Invincible Iron Man #1: Civil War II delays Riri Williams debut


Months ago it was announced that Marvel would essentially be race and gender-bending Iron Man by handing the book over to a teenage genius named Riri Williams. Fans were not given much to work with in terms of the new character’s background, other than Brian Michael Bendis’ claim that she was “probably” smarter than the billionaire philanthropist (who would go missing before Invincible Iron Man relaunched).

IIM is now on the market, but technically Tony Stark is still around due to delays with Civil War II. That means that many customers who purchased Riri’s debut issue reached the last page and had the same reaction I did: “What the heck happened to Tony Stark?! We weren’t told in IIM 14 and we weren’t told in Infamous Iron Man #1. Thanks a lot, Bendis.”

Here is what you need to know for IIM #1:

  • A flashback sequence includes a Steve Harvey lookalike telling Riri Williams’ family that she is a “super genius.” She was five years old at the time of the diagnosis.
  • Riri’s stepfather and best friend were killed in a drive-by shooting in Chicago two years ago. Riri would have likely died had her stepdad not pushed her to the ground.
  • Teenage Riri, now in her Ironheart armor, flies to Cheyenne, Wyoming, to take on the mutant Animax and her genetically created monsters. The A.I. in the Riri’s suit is horrible, but eventually Animax is defeated.
  • Cops (seemingly raaaaaaacist because they come from Wyoming and are not as enlightened as Brian Michael Bendis and his pals in New York City…), see the color of Riri’s skin and then shoot her armored hemet between the eyes without warning. After shooting her they say, “On the ground now!” and “Dude! Weapons down!” (Note: Check out the “Hands up, don’t shoot!” pose on Riri before a bullet pings off her helmet. Subtlety is not Marvel’s strong suit these days.)
  • Riri crushes the officers’ handguns and takes off.
  • A mysterious package arrives at Riri’s house. She pushes the button as her mother watches next to her. The “essence” of Tony Stark, an A.I. version of the genius billionaire, says it’s time to “get to work.”

Here’s the deal: Technically, there is nothing wrong with Invincible Iron Man. It’s a decent first issue for a character, but the problem for Iron Man fans is that decent isn’t good enough when a writer is trying to replace Tony Stark.

Making matters worse for Mr. Bendis is the fact that Iron Man fans are being asked to fork over cash for his replacement (temporary, it seems safe to assume, as long as Robert Downey Jr. is starring in Marvel Studios films), without knowing what happens to him by the end of Civil War II.


Right now Mr. Bendis is using A.I. Tony Stark like Dan Slott used “ghost Peter” during Superior Spider-Man, hoping fans will be placated enough by a talking shadow to keep the book on their comic shop pull list. That’s a tall order, and it’s made even more difficult by the politically correct predictions already being thrown about by industry reviewers.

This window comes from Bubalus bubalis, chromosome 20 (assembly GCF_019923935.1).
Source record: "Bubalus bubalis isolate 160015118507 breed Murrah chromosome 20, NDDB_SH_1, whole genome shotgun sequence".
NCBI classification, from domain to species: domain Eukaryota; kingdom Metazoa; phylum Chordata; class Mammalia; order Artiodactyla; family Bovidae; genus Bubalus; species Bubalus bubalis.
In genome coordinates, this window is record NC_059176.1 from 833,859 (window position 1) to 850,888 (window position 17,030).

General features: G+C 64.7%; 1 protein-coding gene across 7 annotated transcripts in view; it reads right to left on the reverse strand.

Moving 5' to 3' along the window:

Inverse reported Nov. 11:

Despite their similarities — their genius-level intellects, engineering abilities, and desire to help people — Riri’s background is going to define her in a way that is completely different from Tony. She’s a young black woman who’s known careless violence and who built her own flying suit as a teenager — she’s miles ahead of Tony both socially and intellectually.

On top of everything, Riri is going to have to deal with Tony’s attitude and privileged background. For once, Tony will have to take a backseat, and watching their relationship unfold throughout the course of the series will be half the fun.

Got that, Tony Stark fans? The prediction, which seems to be a safe bet, is that Brian Michael Bendis will spend the next year flogging you over the head with weird messages about “white privilege.”

This issue it was those darn racist cops from Wyoming, but next issue perhaps it will be A.I. Tony Stark letting you know that he is “socially and intellectually” behind the power curve.

My suggestion, at least for now, is to hold off on buying Invincible Iron Man until a.) Civil War II concludes, and b.) Bendis proves to readers that he is going to keep racial politics to an absolute minimum.


Update: I’ve uploaded my latest YouTube review: “Brian Michael Bendis’ obsession with racial politics returns in Iron Man relaunch.” Check it for extended coverage of the writer’s “Hands up, don’t shoot!” politics that were inserted into the issue.

Bendis botches Ironheart launch with Tony Stark fans

Iron Man fans know that the clock is ticking on Tony Stark. Brian Michael Bendis is relaunching Invincible Iron Man with a new character — Riri Williams — as the protagonist. This young woman, who Bendis said is “probably” smarter than Stark, will call herself Ironheart.

It is my belief that Marvel has once again botched an opportunity to diversity its stable of superheroes without annoying long-term readers. Check out my new YouTube video on the subject and let me know what you think in the comments section below.

Iron Man #11: Bendis gives Riri action, Tony tepid climax

IIM 11 cover

Invincible Iron Man #11 should have been an action-packed extravaganza with War Machine, Captain America, Nova, Ms. Marvel, She-Thor, Vision and War Machine all joining forces with Tony Stark to destroy “Techno Golem” and her network of terror. Writer Brian Michael Bendis had other things in mind — action for Riri Williams, and a tepid climax for Tony. Long-time readers should be chafing.